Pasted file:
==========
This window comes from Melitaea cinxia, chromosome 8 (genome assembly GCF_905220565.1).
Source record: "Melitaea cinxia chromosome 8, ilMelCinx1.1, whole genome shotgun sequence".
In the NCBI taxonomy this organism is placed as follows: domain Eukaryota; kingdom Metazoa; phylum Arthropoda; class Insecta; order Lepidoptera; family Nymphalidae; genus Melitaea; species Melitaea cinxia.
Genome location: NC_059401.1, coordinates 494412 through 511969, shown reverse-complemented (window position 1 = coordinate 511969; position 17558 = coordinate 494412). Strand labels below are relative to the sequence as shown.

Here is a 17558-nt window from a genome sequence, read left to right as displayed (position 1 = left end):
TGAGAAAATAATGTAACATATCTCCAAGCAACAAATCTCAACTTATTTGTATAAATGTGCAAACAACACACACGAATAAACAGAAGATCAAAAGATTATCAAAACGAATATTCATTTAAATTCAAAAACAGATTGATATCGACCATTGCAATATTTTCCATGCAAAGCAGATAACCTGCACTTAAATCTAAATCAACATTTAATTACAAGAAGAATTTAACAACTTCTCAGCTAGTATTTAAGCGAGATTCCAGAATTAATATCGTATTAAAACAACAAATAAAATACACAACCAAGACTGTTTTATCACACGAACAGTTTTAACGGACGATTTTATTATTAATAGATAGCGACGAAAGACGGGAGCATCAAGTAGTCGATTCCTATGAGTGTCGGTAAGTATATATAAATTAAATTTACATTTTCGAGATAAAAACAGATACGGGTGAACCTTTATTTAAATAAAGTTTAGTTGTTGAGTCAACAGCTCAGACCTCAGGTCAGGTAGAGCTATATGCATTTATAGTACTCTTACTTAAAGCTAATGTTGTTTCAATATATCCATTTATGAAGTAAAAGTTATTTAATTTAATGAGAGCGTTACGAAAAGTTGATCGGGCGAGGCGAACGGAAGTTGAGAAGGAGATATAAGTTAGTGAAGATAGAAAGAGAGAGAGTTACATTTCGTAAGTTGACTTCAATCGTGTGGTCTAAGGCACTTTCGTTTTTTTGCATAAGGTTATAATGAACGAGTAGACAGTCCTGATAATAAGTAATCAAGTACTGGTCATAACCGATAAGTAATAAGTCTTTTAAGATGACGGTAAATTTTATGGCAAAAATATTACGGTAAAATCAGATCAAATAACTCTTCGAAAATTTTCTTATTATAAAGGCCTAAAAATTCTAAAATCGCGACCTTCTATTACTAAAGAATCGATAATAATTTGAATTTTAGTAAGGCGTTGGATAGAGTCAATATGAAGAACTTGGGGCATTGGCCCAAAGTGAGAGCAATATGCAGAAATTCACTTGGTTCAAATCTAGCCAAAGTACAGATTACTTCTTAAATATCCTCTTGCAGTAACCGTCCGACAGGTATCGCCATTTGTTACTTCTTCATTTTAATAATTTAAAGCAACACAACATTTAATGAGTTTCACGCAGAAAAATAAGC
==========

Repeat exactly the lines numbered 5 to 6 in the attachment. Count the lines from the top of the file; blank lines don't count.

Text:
Here is a 17558-nt window from a genome sequence, read left to right as displayed (position 1 = left end):
TGAGAAAATAATGTAACATATCTCCAAGCAACAAATCTCAACTTATTTGTATAAATGTGCAAACAACACACACGAATAAACAGAAGATCAAAAGATTATCAAAACGAATATTCATTTAAATTCAAAAACAGATTGATATCGACCATTGCAATATTTTCCATGCAAAGCAGATAACCTGCACTTAAATCTAAATCAACATTTAATTACAAGAAGAATTTAACAACTTCTCAGCTAGTATTTAAGCGAGATTCCAGAATTAATATCGTATTAAAACAACAAATAAAATACACAACCAAGACTGTTTTATCACACGAACAGTTTTAACGGACGATTTTATTATTAATAGATAGCGACGAAAGACGGGAGCATCAAGTAGTCGATTCCTATGAGTGTCGGTAAGTATATATAAATTAAATTTACATTTTCGAGATAAAAACAGATACGGGTGAACCTTTATTTAAATAAAGTTTAGTTGTTGAGTCAACAGCTCAGACCTCAGGTCAGGTAGAGCTATATGCATTTATAGTACTCTTACTTAAAGCTAATGTTGTTTCAATATATCCATTTATGAAGTAAAAGTTATTTAATTTAATGAGAGCGTTACGAAAAGTTGATCGGGCGAGGCGAACGGAAGTTGAGAAGGAGATATAAGTTAGTGAAGATAGAAAGAGAGAGAGTTACATTTCGTAAGTTGACTTCAATCGTGTGGTCTAAGGCACTTTCGTTTTTTTGCATAAGGTTATAATGAACGAGTAGACAGTCCTGATAATAAGTAATCAAGTACTGGTCATAACCGATAAGTAATAAGTCTTTTAAGATGACGGTAAATTTTATGGCAAAAATATTACGGTAAAATCAGATCAAATAACTCTTCGAAAATTTTCTTATTATAAAGGCCTAAAAATTCTAAAATCGCGACCTTCTATTACTAAAGAATCGATAATAATTTGAATTTTAGTAAGGCGTTGGATAGAGTCAATATGAAGAACTTGGGGCATTGGCCCAAAGTGAGAGCAATATGCAGAAATTCACTTGGTTCAAATCTAGCCAAAGTACAGATTACTTCTTAAATATCCTCTTGCAGTAACCGTCCGACAGGTATCGCCATTTGTTACTTCTTCATTTTAATAATTTAAAGCAACACAACATTTAATGAGTTTCACGCAGAAAAATAAGC